It’s asking for trouble, isn’t it, using superlatives? Some smart-alec is bound to pop up and contradict your claim. Quite right too. But it’s an eye-catching headline and we really shouldn’t allow truth to get in the way of a good story.
So, next time you happen to be walking across Trafalgar Square with a companion that you’d like to impress, stroll nonchalantly across to the south-east corner (that’s the bit closest to the Strand) and spy a small, round, stone, structure with an ornate lamp on top and a pair of black, half-glazed, doors. Then ask your playmate, with a meaningful twinkle, “Now, what do you suppose that is?” Once you’ve shaken your head in merriment at all the absurd suggestions made by your fellow traveller – toilet, Downing Street’s secret back door, tobacco kiosk, Nelson’s pantry, headquarters of Universal Export, etc – you can say, “Why, bless you, that’s none other than the smallest police station in Britain” (slight pause) “ – if not in the whole, wide, world.” And before your associate has the chance to contest your assertion, you can further astound them – and the by now gathering crowd – with some additional knowledge, tempered with a touch of appealing humility, “Of course, there is a police kiosk in Carrabelle, Florida, in the USA, which is probably smaller; but nowhere near as nice. And I’m just repeating something I saw on A Bit About Britain, so I could be wrong. Anyway, isn’t it jolly spiffing?”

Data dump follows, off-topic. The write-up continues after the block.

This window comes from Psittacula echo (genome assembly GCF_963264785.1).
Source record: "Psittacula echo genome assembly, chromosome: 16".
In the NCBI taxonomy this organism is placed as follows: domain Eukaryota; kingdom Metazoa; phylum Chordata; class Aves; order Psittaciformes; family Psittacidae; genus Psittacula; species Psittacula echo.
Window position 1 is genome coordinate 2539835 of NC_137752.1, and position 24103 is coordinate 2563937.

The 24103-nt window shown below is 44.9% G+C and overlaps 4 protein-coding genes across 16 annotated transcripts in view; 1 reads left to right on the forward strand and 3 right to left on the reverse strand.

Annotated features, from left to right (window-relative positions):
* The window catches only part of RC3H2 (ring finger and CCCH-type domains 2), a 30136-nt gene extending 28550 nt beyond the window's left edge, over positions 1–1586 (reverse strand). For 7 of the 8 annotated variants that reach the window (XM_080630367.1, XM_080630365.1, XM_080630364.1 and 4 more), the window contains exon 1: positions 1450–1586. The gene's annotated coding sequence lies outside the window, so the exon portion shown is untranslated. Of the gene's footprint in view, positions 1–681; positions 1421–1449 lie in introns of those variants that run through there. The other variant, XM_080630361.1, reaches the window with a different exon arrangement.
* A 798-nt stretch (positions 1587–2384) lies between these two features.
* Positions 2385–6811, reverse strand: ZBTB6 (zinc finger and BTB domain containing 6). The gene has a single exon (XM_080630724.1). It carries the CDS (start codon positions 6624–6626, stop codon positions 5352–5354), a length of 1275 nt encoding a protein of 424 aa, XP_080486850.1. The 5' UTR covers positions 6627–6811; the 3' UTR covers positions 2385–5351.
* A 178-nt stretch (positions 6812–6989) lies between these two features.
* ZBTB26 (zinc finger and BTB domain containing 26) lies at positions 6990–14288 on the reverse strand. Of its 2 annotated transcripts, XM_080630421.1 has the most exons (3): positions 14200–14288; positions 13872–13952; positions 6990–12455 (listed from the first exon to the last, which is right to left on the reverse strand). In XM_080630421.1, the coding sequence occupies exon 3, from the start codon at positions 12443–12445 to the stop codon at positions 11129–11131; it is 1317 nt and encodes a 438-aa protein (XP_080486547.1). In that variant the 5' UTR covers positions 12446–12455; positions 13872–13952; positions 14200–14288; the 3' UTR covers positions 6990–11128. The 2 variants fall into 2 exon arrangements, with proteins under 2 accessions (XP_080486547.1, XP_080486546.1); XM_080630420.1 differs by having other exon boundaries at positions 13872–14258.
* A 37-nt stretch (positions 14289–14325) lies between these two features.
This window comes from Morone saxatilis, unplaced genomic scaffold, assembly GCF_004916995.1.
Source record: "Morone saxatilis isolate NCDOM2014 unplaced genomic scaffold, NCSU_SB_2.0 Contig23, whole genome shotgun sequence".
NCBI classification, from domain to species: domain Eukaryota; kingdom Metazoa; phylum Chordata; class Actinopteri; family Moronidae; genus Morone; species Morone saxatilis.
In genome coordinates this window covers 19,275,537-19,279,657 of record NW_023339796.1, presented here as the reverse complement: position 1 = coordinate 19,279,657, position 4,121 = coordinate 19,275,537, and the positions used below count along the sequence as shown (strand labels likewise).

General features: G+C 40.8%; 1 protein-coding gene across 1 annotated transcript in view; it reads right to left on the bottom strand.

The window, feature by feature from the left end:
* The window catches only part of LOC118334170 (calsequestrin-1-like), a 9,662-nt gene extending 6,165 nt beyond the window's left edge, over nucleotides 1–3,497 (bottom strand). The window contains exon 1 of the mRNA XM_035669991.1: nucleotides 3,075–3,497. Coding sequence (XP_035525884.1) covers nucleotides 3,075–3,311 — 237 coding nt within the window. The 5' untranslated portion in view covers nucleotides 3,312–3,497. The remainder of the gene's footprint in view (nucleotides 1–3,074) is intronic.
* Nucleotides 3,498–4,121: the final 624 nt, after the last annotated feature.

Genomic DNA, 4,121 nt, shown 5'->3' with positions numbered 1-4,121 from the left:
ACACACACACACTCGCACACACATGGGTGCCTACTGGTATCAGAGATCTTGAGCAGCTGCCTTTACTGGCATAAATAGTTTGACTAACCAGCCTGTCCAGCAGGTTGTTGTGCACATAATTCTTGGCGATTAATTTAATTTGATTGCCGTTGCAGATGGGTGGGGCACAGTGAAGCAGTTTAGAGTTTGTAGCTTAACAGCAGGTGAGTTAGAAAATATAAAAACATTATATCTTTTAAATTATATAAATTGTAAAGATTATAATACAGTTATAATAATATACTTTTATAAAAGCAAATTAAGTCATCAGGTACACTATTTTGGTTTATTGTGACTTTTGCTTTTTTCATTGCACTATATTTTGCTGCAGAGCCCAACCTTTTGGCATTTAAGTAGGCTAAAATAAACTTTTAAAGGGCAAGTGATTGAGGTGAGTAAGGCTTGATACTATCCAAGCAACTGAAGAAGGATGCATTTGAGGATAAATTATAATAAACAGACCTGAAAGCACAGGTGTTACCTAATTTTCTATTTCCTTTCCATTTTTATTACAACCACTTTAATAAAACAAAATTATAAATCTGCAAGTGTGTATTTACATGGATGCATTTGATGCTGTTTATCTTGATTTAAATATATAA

Your comrade will be so overwhelmed that they may even treat you to a glass of something in the Clarence across the road on Whitehall, on the corner with Great Scotland Yard.
Actually, I lied; it’s not really a police station. Trafalgar Square has long been a focal point for public gatherings and, it must be said, a smidgen of rowdiness – with the occasional riot thrown in for good measure. This small structure was in fact a kind of police observation post, created in the late 1920s by hollowing out the plinth that housed a gas lamp, dating from 1826. Slits were ingeniously cut in the side to provide 360 degree vision and a direct telephone line connected it to Scotland Yard, headquarters of the Metropolitan Police. Apparently, it is large enough to hold one policeman or two prisoners (London’s criminals are quite small). Once electricity was installed, the light flashed blue when the receiver was lifted (or when the telephone rang – it depends which account you believe) in order to alert other constables to the possibility that something was amiss. Whistles blew, truncheons were waived and men came running to assist, practising puffing out, “You’re nicked, mate,” as they went.
Legend has it that the lamp originated from Nelson’s flagship, HMS Victory; alas, this is unlikely. Alas, also, the tiny ‘police station’ in Trafalgar Square is no longer in use. I am not sure when it was decommissioned. It is mentioned in a London guide published in 1979 (a photo shows it with dirty, cream, doors), and it seems to have been working then. No doubt it gave way to cheaper CCTV. Or maybe they couldn’t connect a PC to it… The Met is helping us with enquiries on this and you will be the first to know what they say – though, obviously, they are quite busy catching bad people, so don’t hold your breath.
These days, the world’s smallest police station is apparently used as a broom cupboard by Westminster City Council. Seems like it’s made a clean break with its past.
This article first appeared in an earlier version of A Bit About Britain in 2016. Since then, more information has appeared on the Internet, not least an in-depth article on the excellent IanVisits blog, backed up by first-class research.